We make our way through the crowd again (by now, A has become quite a pro) and we present ourselves to the security officers.

Security Officer: Callying fiel alms.
A: Sorry, alms for what?
SA: Gun? Bang bang. Fiel alms.
A: Sorry, alms for what?

I, with my experience, am wise enough to see this conversation going nowhere. They also figure that out after a while and put A’s luggage through the X-ray machine. And point out 4 spots and repeat the words “Fiel Alms”. Oh…fire arms! Our first instinct is to laugh – but there it is, in front of our eyes – 4 bullet like silhouettes and again, the last 4 days flash in front of our eyes – in rewind mode.

From Saigon, we were taken to Củ Chi tunnel – which was the Viet Cong’s base of operation during the infamous Vietnam War. Apart from the usual touristic activities of actually going underground and crawling through the tunnels, A also got lucky to accomplish his lifelong desire to be in Rambo’s shoes – by getting to fire an AK47. A real AK47, none the less, with real bullets – 4 shots for $5. Having been there and done that, my man proudly retracted the empty cartridges as souvenirs and threw them aimlessly into his bag before leaving for a night of wild partying.

The next scene is as embarrassing as you can imagine. The two of us, in the middle of a crowded airport, throwing soiled under wears everywhere, so that we can retrieve those bullets. After 15 minutes, the bullets are found, hiding in 4 remote corners of the bag and handed over to the security. We are warned that it is an offence to carry even empty cartridges while flying and let off with a warning.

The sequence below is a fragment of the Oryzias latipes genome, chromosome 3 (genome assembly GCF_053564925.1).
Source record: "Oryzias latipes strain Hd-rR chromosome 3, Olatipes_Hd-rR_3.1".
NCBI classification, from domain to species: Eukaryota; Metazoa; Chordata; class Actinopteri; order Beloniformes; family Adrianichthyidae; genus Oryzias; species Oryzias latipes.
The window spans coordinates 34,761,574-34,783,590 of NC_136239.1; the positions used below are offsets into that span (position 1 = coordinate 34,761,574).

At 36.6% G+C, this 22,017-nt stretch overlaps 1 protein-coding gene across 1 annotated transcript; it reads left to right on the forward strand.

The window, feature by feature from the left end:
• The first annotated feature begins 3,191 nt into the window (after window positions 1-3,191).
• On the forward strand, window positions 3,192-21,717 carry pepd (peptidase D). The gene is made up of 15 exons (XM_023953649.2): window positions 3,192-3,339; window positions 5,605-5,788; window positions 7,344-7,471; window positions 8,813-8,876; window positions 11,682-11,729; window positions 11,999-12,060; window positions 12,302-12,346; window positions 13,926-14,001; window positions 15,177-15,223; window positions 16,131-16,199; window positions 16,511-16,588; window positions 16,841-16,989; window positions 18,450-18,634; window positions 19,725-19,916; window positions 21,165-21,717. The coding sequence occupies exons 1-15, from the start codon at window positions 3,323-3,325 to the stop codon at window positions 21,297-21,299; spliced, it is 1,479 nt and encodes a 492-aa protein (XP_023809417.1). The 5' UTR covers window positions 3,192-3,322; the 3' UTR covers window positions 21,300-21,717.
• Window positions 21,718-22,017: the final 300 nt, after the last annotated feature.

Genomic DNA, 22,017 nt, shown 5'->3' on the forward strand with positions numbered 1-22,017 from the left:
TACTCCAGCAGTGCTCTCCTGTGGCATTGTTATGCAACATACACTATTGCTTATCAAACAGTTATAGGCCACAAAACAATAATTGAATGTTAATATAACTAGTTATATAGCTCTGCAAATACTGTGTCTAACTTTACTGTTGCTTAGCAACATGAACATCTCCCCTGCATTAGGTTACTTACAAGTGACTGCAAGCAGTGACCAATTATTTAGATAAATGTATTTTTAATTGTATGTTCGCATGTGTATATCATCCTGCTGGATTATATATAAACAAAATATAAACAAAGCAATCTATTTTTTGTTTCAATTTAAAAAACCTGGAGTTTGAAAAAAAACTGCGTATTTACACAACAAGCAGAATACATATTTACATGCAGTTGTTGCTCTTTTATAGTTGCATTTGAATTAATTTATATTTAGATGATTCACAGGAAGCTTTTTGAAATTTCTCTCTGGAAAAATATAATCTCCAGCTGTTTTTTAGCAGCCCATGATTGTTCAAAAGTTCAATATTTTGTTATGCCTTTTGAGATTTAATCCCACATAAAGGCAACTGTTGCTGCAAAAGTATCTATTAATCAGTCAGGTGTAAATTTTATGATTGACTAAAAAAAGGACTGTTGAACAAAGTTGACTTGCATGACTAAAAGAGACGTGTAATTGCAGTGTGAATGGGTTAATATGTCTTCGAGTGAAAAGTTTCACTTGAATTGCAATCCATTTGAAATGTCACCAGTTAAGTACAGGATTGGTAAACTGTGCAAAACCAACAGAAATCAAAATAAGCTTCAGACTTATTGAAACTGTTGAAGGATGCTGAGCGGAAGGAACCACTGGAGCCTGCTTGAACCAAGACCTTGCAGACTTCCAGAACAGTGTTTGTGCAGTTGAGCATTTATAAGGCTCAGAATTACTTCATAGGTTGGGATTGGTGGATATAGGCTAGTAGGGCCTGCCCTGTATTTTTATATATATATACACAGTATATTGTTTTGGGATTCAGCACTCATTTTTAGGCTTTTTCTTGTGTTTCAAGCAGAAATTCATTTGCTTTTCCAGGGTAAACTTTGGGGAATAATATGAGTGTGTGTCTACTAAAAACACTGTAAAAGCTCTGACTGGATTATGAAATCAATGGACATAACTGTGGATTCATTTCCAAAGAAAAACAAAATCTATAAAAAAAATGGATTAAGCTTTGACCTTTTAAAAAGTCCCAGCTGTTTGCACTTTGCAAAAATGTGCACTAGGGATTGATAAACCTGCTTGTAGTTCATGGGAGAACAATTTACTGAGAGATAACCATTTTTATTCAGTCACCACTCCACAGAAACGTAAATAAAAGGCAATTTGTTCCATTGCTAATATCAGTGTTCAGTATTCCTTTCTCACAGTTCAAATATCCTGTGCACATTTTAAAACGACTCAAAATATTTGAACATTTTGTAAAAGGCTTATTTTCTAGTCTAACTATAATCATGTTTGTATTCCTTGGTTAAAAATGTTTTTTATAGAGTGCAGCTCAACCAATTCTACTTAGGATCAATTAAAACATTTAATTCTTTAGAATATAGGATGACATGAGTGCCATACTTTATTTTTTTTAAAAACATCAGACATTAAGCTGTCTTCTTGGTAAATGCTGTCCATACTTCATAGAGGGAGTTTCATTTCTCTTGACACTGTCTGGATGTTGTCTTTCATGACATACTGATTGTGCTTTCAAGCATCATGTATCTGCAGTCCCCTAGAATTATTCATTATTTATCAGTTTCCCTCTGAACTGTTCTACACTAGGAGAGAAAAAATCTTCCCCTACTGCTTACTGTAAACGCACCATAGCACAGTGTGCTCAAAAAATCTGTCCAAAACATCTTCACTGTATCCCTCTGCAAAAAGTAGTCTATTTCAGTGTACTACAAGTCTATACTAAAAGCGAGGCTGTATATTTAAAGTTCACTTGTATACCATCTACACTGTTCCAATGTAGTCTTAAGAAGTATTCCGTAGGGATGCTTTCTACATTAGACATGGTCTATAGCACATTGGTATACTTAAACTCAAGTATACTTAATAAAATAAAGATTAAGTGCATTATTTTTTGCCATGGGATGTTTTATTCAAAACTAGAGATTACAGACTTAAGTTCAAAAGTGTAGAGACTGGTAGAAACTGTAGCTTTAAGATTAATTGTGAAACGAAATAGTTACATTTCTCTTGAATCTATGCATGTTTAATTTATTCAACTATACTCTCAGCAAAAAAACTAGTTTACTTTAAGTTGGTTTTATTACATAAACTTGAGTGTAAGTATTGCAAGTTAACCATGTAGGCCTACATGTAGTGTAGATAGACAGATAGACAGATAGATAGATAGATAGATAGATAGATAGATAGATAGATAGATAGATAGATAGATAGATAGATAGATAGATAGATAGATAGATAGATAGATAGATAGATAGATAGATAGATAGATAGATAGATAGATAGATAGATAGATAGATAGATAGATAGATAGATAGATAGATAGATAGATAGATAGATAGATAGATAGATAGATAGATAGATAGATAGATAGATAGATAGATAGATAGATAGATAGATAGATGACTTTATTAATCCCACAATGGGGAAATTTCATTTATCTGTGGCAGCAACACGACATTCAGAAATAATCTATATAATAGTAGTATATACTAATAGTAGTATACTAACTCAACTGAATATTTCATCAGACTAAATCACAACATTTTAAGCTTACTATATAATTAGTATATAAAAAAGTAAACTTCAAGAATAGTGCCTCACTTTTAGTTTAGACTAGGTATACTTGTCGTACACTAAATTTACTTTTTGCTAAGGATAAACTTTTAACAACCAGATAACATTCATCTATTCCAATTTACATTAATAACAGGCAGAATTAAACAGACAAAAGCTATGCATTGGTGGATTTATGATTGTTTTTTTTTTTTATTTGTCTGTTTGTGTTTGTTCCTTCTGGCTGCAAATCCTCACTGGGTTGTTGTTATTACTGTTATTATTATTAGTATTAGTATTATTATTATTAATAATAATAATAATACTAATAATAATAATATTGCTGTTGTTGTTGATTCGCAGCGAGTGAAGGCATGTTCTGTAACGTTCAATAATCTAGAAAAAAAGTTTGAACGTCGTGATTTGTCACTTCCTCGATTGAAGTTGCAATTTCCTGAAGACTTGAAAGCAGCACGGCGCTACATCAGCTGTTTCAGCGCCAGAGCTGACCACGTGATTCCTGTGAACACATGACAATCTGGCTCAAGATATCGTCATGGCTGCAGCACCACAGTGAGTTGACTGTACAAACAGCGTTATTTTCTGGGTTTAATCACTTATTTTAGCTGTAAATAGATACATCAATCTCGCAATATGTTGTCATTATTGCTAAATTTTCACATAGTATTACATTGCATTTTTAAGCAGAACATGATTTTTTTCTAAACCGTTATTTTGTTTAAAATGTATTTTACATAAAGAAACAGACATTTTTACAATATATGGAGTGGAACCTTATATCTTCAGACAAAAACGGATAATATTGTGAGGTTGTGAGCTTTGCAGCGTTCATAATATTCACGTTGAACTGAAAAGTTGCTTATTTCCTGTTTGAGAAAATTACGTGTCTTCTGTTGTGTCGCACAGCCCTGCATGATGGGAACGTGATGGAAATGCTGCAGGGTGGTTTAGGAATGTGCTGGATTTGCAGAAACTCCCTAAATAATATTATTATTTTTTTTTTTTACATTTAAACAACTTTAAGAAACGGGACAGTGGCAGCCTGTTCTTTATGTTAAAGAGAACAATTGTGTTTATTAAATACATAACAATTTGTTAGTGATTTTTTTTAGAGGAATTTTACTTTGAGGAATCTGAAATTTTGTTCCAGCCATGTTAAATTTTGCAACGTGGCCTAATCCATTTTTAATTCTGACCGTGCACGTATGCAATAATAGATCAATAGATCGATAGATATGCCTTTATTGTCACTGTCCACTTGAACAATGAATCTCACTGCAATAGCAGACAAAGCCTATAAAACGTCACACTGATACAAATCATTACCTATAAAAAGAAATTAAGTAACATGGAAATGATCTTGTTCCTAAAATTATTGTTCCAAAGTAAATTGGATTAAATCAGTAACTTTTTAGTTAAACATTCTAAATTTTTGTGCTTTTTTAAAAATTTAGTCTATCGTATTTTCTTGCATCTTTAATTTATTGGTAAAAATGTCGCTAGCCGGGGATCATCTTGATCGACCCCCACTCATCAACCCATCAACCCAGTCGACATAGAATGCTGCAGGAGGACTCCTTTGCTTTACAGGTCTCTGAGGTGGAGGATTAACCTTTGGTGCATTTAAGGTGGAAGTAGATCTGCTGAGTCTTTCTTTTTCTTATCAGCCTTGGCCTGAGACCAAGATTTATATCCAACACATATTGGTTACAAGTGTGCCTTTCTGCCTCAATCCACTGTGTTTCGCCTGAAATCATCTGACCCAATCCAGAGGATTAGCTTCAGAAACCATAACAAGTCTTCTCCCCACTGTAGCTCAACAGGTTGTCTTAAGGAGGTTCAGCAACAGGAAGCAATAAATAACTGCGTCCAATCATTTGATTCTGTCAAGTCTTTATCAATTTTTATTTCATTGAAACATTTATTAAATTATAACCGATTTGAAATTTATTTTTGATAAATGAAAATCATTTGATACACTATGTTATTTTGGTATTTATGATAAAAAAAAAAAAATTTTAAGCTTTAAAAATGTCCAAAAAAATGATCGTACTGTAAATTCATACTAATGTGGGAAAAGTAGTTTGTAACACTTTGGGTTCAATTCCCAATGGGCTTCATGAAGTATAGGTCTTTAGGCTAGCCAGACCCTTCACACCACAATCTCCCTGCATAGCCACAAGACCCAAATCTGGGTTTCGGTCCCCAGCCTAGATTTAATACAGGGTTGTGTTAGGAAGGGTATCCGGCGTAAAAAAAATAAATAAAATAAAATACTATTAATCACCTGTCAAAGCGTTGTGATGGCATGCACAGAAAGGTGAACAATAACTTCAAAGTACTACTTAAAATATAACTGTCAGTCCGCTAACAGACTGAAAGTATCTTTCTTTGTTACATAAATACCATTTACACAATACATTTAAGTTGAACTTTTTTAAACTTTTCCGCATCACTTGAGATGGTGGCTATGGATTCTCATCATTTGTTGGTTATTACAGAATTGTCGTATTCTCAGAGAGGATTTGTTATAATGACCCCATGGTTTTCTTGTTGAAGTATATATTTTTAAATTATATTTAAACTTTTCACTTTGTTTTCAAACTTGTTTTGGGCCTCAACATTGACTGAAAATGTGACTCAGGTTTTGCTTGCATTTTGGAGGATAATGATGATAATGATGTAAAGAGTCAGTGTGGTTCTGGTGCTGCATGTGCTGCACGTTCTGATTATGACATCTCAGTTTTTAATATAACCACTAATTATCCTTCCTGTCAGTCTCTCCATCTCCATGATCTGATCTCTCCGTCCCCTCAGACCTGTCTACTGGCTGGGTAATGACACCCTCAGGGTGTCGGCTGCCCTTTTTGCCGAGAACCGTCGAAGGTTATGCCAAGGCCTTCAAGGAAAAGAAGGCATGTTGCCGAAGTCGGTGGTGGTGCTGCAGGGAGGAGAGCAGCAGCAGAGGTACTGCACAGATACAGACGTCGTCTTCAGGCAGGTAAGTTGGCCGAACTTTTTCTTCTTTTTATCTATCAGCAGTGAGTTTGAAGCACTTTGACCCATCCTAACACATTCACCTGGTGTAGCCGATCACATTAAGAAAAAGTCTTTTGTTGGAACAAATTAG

We are not even 5 minutes away from the scene of crime when we hear A’s passport number being announced again. While we enact the climax scene from Hindi movies again, we are sure this time that the DVDs have been discovered. We are told again that A’s bag contains more firearms, this time, a hand grenade. Now imagine our predicament. Two law abiding people, whose only tryst with anything illegal is to buy pirated DVDs and download songs for free from the internet, are being accused of concealing weapons in their luggage. We again deny vehemently – though now I start to doubt if it has indeed been planted to put us in a quandary. I also visualize a scene with A behind the prison bar, in those zebra striped prison garbs and find it quite funny. But this is not a time to laugh; we are in a pickle, all right.

We again rewind the last 4 days – this time we stop at day 3, the day we visited the ill fated Củ Chi tunnel. And realize that the grenade in question is actually a souvenir we had picked up from there – a lamp that looks like a hand grenade. We find it from the corner of the bag and hand it over to them with much protest. We had paid $5 for it, after all. Now we are told that it is illegal to carry anything that might even bear any resemblance to any kind of weapon. And again let off – this time with words spoken in a very stern voice, half of which we could not make out.

We conclude that the souvenir shop at Củ Chi tunnel has stopped producing the lamps long time back – our confiscated lamp will find its way back to the shop window to be sold to some other unsuspecting tourist. But we can’t complain. We walk away with a sigh of relief – our 150 pirated DVDs intact.

I have another story where A's luggage failed to arrive from Paris to Nice and we had to wait for over 3 hours at the airport, for the next flight to bring his stuff. But that story ended with free beers and free lunch, courtesy Air France - so I will not include it in this list.


  1. Got a good laugh out of your horror stories. But I think I'd manage risking Heathro and CDG if it means that London and Paris at the other end.

    That's it. Not carrying my laptop for the trip then

  2. Hahaha, heard it in person, now reading it was just too good ;)

  3. What fun! Trippier than the trips.

  4. K - the reason why I keep going back to that maze called CDG time and again - it has Paris just a few train stops away. Heathrow is not that bad - only too too huge and disorganised. And now I've learnt my lesson - I check A's laptop bag personally, after every security check. :o)

    Dee - a new blog profile? Why no posts yet?

    Deven - yeah, every experience is an adventure for me. :o)